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Senate leaders scramble for last-minute fiscal deal

By David Espo and Jim Kuhnhenn

Associated Press

LAST UPDATED: 11:57 a.m. HST, Dec 29, 2012

WASHINGTON » Senate leaders groped for a last-minute compromise today to avoid middle-class tax increases and possibly prevent deep spending cuts at the dawn of the new year as President Barack Obama warned that failure could mean a "self-inflicted wound to the economy."

Obama chastised lawmakers in his weekly radio and Internet address for waiting until the last minute to try and avoid a "fiscal cliff," yet said there was still time for an agreement. "We cannot let Washington politics get in the way of America's progress," he said as the hurry-up negotiations unfolded.

Senate Republicans said they were ready to compromise. "Divided government is a good time to solve hard problems_and in the next few days, leaders in Washington have an important responsibility to work together and do just that," said Sen. Roy Blunt of Missouri, delivering his party's weekly address.

Even so, there was no guarantee of success.

In a blunt challenge to Republicans, Obama said that barring a bipartisan agreement, he expected both houses to vote on his own proposal to block tax increases on all but the wealthy and simultaneously preserve expiring unemployment benefits.

Political calculations mattered as much as deep-seated differences over the issues, as divided government struggled with its first big challenge since the November elections.

Speaker John Boehner remained at arms-length, juggling a desire to avoid the fiscal cliff with his goal of winning another new term as speaker when a new Congress convenes next Thursday. Any compromise legislation is certain to include higher tax rates on the wealthy, and the House GOP rank and file rejected the idea when Boehner presented it as part of a final attempt to strike a more sweeping agreement with Obama.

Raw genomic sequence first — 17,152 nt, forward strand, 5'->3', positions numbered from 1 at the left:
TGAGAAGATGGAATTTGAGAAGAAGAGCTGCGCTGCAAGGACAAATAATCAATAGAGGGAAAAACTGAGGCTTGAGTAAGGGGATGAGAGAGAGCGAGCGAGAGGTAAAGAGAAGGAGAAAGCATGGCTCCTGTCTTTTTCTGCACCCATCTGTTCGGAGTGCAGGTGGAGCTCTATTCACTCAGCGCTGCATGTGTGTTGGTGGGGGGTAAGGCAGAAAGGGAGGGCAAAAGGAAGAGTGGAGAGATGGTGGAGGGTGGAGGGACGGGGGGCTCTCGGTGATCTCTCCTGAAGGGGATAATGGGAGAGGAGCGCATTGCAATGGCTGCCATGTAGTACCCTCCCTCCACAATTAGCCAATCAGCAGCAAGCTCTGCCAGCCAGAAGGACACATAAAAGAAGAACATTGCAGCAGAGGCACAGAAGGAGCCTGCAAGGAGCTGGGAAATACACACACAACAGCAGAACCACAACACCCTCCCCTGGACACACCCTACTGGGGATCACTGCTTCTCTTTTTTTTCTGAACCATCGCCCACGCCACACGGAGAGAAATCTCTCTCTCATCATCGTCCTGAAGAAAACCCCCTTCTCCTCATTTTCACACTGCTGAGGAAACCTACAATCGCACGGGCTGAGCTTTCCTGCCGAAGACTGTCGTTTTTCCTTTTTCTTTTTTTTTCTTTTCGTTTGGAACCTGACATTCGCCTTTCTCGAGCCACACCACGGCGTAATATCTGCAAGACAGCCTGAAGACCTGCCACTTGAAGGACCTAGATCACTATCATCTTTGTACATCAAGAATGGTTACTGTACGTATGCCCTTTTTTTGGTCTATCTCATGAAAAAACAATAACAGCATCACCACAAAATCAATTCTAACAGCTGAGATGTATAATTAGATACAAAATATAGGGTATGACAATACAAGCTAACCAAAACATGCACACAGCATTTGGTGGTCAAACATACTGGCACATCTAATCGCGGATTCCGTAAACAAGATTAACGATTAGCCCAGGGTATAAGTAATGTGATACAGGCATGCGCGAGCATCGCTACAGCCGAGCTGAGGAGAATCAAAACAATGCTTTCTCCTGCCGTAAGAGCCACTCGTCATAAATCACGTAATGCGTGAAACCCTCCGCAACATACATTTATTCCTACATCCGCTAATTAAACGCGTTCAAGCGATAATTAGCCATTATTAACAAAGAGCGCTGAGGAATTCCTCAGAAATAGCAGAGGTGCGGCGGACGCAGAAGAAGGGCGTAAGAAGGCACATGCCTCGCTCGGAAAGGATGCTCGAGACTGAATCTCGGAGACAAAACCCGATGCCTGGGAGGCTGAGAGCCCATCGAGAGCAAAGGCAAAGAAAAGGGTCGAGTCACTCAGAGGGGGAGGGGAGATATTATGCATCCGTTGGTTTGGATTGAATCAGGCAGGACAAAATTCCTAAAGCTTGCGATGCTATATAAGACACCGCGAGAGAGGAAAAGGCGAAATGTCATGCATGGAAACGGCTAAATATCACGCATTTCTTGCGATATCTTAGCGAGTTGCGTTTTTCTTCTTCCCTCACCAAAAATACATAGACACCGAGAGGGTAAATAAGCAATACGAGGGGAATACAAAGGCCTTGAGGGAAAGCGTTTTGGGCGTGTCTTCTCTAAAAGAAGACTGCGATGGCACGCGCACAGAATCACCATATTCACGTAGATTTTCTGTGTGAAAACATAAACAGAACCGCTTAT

Yet lawmakers have until the new Congress convenes to pass any compromise, and even the calendar mattered. Democrats said they had been told House Republicans might reject a deal until after Jan. 1, to avoid a vote to raise taxes before they had technically gone up and then vote to cut taxes after they had risen.

Nor was any taxpayer likely to feel any adverse impact if legislation is signed and passed into law in the first two or three days of 2013 instead of the final hours of 2012.

Gone was the talk of a grand bargain of spending cuts and additional tax revenue in which the two parties would agree to slash deficits by trillions of dollars over a decade.

Now negotiators had a more cramped goal of preventing additional damage to the economy in the form of higher taxes across the board — with some families facing increases measured in the thousands of dollars — as well as cuts aimed at the Pentagon and hundreds of domestic programs.

Republicans said they were willing to bow to Obama's call for higher taxes on the wealthy as part of a deal to prevent them from rising on those less well-off.

Democrats said Obama was sticking to his campaign call for tax increases above $250,000 in annual income, even though he said in recent negotiations he said he could accept $400,000.

There were indications from Republicans that estate taxes might hold more significance for them than the possibility of higher rates on income.

One senior Republican, Sen. Jon Kyl of Arizona, said late Friday he was "totally dead set" against Obama's estate tax proposal, and as if to reinforce the point, Blunt mentioned the issue before any other in his broadcast remarks. "Small businesses and farm families don't know how to deal with the unfair death tax_a tax that the president and congressional leaders have threatened to expand to include even more family farms and even more small businesses," he said.